|Project by dennis mitchell||posted 1116 days ago||4916 views||7 times favorited||39 comments|
One of the answers to colony collapse disorder in bees is a renewed interest in top bar hives. They are an old method of raising bees. It is still used today in many third world countries. A simple box with bars across the top that the bees hang their honey comb from. Pretty much what they would do in a hollow tree.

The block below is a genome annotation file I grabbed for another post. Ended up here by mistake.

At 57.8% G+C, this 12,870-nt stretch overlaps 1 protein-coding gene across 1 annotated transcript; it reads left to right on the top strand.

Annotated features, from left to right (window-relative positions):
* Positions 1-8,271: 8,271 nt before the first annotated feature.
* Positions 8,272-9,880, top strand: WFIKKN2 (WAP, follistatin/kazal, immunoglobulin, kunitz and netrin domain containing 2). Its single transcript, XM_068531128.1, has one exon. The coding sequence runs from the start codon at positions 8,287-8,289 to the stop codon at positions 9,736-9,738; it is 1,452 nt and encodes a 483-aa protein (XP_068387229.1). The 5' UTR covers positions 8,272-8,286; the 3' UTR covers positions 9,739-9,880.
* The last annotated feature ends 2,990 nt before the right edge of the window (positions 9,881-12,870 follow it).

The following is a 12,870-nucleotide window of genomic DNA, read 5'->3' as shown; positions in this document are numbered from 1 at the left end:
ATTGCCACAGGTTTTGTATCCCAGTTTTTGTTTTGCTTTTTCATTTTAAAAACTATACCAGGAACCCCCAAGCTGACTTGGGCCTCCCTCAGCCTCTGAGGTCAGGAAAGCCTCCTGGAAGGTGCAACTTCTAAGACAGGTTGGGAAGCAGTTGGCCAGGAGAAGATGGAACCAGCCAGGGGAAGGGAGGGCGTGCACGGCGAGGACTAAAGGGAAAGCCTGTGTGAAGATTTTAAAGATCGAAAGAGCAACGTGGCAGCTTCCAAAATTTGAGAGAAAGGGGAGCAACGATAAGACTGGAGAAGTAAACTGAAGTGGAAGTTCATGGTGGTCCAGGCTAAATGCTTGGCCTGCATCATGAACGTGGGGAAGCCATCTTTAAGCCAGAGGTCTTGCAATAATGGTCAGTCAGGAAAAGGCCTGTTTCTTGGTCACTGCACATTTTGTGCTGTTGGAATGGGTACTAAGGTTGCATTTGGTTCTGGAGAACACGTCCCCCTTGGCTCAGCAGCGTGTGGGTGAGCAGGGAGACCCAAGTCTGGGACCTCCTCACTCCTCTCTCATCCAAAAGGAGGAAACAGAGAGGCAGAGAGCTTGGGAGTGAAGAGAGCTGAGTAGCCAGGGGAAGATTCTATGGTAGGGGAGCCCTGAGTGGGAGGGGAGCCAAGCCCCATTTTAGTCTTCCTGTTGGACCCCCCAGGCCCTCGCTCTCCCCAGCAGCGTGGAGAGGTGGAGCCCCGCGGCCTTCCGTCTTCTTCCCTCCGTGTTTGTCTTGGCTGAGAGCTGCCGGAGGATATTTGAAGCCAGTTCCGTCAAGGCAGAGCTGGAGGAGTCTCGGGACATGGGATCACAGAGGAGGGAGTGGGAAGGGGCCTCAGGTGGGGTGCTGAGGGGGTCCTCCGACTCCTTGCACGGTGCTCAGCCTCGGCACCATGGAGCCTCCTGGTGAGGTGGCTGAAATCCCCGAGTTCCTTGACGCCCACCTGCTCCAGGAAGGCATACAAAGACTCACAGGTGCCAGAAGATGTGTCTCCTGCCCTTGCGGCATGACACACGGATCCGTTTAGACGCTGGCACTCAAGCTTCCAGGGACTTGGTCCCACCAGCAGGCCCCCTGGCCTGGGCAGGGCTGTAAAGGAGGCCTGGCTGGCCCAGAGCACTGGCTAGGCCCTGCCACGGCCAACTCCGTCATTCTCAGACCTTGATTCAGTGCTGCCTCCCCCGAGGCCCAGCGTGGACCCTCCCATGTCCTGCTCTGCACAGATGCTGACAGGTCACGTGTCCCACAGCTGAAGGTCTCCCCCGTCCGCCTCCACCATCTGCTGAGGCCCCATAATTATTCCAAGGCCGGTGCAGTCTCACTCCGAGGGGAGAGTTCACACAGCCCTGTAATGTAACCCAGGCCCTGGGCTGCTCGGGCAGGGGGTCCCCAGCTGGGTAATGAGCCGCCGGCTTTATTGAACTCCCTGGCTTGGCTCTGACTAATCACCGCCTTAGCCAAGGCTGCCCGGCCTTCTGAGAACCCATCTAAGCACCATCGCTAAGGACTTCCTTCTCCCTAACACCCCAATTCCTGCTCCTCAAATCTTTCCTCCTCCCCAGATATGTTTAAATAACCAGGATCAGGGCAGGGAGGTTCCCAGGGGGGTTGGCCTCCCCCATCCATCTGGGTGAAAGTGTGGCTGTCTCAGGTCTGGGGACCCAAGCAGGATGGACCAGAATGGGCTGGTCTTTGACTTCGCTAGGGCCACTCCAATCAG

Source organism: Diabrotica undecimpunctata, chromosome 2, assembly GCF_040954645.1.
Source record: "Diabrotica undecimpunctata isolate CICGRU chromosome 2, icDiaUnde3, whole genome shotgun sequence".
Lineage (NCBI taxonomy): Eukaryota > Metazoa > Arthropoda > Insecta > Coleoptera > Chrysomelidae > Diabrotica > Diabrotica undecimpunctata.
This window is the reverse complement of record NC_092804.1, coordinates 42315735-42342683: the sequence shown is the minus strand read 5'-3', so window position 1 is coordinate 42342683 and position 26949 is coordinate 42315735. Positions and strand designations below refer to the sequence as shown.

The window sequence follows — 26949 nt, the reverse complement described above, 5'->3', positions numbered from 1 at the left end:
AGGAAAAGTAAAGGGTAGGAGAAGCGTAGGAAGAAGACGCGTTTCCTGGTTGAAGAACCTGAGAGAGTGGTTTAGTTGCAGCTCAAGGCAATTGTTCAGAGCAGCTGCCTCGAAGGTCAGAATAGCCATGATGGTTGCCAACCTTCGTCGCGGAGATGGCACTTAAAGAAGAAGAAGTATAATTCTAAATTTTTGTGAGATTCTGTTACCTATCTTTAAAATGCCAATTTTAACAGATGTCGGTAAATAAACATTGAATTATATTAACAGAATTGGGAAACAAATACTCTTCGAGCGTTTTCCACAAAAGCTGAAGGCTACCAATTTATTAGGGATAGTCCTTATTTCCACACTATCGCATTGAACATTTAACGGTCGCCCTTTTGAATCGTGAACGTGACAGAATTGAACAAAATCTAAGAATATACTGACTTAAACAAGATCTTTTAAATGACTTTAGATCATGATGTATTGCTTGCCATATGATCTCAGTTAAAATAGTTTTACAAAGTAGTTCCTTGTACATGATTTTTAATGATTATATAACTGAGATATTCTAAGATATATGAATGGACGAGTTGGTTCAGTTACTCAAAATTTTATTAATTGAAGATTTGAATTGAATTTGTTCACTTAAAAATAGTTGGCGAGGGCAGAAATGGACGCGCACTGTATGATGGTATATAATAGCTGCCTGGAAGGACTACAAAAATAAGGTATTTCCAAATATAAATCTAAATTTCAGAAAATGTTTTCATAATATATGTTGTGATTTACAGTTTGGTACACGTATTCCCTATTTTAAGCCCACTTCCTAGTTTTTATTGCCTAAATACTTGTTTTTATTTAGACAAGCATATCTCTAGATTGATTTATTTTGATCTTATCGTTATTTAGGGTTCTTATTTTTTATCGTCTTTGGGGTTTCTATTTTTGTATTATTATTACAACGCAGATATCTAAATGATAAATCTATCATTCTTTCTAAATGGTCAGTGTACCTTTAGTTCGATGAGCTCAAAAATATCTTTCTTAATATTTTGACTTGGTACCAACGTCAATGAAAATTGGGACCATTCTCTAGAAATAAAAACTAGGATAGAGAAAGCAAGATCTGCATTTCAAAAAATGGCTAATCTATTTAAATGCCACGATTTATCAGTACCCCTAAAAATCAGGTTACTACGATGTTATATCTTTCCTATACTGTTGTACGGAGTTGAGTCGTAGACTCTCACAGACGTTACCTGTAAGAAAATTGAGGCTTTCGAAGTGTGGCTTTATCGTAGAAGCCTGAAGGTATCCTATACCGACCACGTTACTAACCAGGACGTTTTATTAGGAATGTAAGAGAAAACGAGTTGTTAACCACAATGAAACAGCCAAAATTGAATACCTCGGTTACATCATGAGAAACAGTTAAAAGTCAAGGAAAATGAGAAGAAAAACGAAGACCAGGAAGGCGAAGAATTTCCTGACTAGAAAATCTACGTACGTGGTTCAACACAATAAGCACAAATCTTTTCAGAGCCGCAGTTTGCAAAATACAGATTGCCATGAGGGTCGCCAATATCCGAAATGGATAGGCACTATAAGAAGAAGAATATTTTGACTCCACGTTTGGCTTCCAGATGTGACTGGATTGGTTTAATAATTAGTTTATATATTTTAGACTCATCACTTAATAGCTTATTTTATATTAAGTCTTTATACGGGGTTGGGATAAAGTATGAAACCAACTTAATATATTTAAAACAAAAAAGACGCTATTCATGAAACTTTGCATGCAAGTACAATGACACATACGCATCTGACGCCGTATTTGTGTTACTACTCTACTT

A top bar hive cuts down the build up of pesticides in hives. In a “traditional” hive the wax is reused for years. Slowly letting pesticides build up. In a top bar hive the wax is collected along with the honey. There might be traditional” hives today that still have DDT residue. Bee keepers today report a loss of up to 30% of their hives, so chances are all of the old hives are gone. When I first raised bees in the seventies you hardly ever lost a hive. That is no longer the case. The top bar hive also allows the bees to build the cell at any size they want. So they could build different sizes for brood then they do for honey. Not so with the “traditional” commercial hive. The draw back is you get a lot less honey with a top bar hive, but you do get a lot more wax. One of my favorite wood finishes is a mixture of mineral oil and bees wax. Wonderful for cutting boards. I wont have any problem using the wax. I built two hives from some old growth pine from a shed of my dads, that he let me tear down. You could raise bees in just about any thing. A plywood box or even old barrels cut in half. I wanted a furniture grade hive so I built it with box joints and love. I used a linseed oil finish on the exterior and a bees wax, mineral oil finish in the inside. The only problem I have is no bees! My bee supplier changed his mind, so now I have two garden sculptures. Anyone want to raise bees?